In 1173, the Almohads launched an attack on Cáceres to retake the city. Although the city was captured, the knights refused to surrender and continued to fight. After the battle, the knights were decapitated, and their heads displayed as trophies as a warning to the Christians. The remaining members of the order formed an alliance with the regular canons of Saint Augustine (as the knights themselves followed the Rule of Saint Augustine) and were now responsible for protecting the Sepulchre of...

    In the meantime, the knights had lost their patron, as they had been expelled from Cáceres and were not on good terms with Ferdinand II. As a consequence, they began looking for a new patron and found one in Alfonso III, the king of Castille. In 1174 Alfonso III granted the knights the castle and village of Uclés (in Cuenca) which would serve as their new headquarters. Moreover, using his influence, Alfonso III had the pope, Alexander III, issue a bill recognizing the Order of Santiago as a r...

    The Order of Santiago grew rapidly and at its height had more possessions than the two older orders of Calatrava and Alcántara combined. An important turning point in the history of the order occurred in 1499. The Reconquista had been completed by then and Spain was unified under the rule of the Catholic Monarchs, Ferdinand II of Aragon and Isabella I of Castile. In order to strengthen their own position, the rulers obtained permission from the pope to assign to them the administration of the...

    The power of the Spanish military orders came to an end during the reign of the Holy Roman emperor Charles V (who ruled the Spanish Empire as Charles I) when the orders were incorporated into the Spanish Crown. Although the orders were united under one government, they still had the right to hold their possessions, titles, and functions separately. Additionally, a Council of Orders was formed to oversee the administration of the orders. Nevertheless, the orders retained their prestige and man...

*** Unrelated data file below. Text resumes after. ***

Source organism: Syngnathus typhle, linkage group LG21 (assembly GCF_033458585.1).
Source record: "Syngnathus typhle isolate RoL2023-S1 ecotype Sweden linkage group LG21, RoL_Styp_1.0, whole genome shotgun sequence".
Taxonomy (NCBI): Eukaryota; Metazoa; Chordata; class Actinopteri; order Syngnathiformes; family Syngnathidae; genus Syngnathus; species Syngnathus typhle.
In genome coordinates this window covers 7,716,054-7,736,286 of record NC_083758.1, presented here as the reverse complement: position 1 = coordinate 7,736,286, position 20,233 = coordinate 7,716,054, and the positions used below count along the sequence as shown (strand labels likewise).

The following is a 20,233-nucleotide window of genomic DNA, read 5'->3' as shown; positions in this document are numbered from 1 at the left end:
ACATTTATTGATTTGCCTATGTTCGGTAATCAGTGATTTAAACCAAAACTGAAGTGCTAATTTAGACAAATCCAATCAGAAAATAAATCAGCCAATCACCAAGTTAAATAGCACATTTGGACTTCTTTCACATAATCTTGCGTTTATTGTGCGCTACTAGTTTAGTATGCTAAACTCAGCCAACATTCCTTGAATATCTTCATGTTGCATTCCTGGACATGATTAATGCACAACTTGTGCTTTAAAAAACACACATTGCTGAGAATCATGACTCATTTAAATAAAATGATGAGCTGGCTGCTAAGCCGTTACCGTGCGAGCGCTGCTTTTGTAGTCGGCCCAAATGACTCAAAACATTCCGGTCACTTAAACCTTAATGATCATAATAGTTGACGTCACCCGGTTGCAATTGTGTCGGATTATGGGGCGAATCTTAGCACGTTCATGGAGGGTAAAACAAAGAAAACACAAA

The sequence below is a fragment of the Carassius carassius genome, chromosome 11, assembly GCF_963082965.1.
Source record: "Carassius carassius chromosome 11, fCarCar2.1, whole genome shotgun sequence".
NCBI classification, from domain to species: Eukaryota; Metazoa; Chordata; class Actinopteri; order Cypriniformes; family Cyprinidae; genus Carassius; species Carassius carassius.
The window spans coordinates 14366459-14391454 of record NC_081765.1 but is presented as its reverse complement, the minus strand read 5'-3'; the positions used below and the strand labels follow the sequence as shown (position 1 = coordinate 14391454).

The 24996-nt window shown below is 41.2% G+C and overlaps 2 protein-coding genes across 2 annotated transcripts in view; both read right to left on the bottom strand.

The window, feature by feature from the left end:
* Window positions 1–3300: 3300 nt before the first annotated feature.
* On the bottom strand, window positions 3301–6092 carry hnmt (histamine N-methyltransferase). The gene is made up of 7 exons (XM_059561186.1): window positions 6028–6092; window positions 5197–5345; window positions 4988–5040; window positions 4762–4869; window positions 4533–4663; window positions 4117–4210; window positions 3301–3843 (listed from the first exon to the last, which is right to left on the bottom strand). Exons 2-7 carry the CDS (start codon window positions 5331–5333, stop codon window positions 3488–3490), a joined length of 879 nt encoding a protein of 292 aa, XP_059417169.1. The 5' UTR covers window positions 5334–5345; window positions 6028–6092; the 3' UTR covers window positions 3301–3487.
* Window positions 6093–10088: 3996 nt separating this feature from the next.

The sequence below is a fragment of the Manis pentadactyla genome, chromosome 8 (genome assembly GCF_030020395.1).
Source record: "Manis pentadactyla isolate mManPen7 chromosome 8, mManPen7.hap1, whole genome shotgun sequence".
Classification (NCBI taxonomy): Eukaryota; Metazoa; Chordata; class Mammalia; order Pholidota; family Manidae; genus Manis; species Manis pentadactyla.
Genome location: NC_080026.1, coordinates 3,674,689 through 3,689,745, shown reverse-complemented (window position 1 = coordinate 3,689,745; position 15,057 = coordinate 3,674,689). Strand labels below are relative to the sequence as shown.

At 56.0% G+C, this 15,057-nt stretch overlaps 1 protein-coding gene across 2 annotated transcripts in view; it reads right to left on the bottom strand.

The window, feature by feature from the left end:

8. The History of the Cathedral of Santiago de Compostela

    www.dosde.com/en/cathedral-of-santiago-religious...

    Home to the relics of James the Apostle, one of the most important figures of Christianity, the Cathedral of Santiago de Compostela is considered a masterpiece of religious architecture, both for its structure, which combines functionalism and symbolism, as well as for its formal variety, a reflection of the temple's more than eight century history.

  9. Camino de Santiago - Wikipedia

    en.wikipedia.org/wiki/Camino_de_Santiago

    The Camino de Santiago (Latin: Peregrinatio Compostellana, "Pilgrimage of Compostela"; Galician: O Camiño de Santiago), known in English as the Way of St. James, is a network of pilgrims' ways or pilgrimages leading to the shrine of the apostle Saint James the Great in the cathedral of Santiago de Compostela in Galicia in northwestern Spain, where tradition has it that the remains of the ...

    • 97.21 ha (0.3753 sq mi)
    • 1993 (17th session)
    • Cultural: (ii)(iv)(vi)
    • Routes of Santiago de Compostela: Camino Francés and Routes of Northern Spain